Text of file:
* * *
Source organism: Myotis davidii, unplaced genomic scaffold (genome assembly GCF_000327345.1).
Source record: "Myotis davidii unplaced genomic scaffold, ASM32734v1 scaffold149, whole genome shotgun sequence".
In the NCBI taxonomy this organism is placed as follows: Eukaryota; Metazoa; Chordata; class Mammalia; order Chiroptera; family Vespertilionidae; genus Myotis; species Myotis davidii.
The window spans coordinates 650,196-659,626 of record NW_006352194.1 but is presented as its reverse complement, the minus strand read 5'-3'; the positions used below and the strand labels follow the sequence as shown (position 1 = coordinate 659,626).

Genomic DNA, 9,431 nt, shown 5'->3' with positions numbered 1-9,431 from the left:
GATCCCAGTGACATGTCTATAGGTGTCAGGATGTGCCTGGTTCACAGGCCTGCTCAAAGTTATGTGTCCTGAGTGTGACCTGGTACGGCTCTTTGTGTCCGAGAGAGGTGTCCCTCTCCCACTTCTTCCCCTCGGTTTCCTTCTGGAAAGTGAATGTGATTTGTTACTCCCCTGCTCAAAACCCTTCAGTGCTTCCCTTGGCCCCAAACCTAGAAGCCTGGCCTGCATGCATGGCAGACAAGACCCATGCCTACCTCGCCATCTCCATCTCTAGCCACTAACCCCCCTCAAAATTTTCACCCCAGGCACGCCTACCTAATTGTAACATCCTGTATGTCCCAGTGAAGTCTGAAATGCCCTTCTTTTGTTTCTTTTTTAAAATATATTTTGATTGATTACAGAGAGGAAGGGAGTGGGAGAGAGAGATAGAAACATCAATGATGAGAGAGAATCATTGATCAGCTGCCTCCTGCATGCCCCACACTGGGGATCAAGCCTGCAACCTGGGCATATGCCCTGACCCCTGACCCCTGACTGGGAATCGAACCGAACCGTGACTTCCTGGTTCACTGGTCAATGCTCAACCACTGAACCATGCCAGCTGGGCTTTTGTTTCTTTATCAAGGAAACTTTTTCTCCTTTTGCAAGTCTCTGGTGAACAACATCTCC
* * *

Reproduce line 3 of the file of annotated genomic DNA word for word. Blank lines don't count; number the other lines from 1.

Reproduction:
In the NCBI taxonomy this organism is placed as follows: Eukaryota; Metazoa; Chordata; class Mammalia; order Chiroptera; family Vespertilionidae; genus Myotis; species Myotis davidii.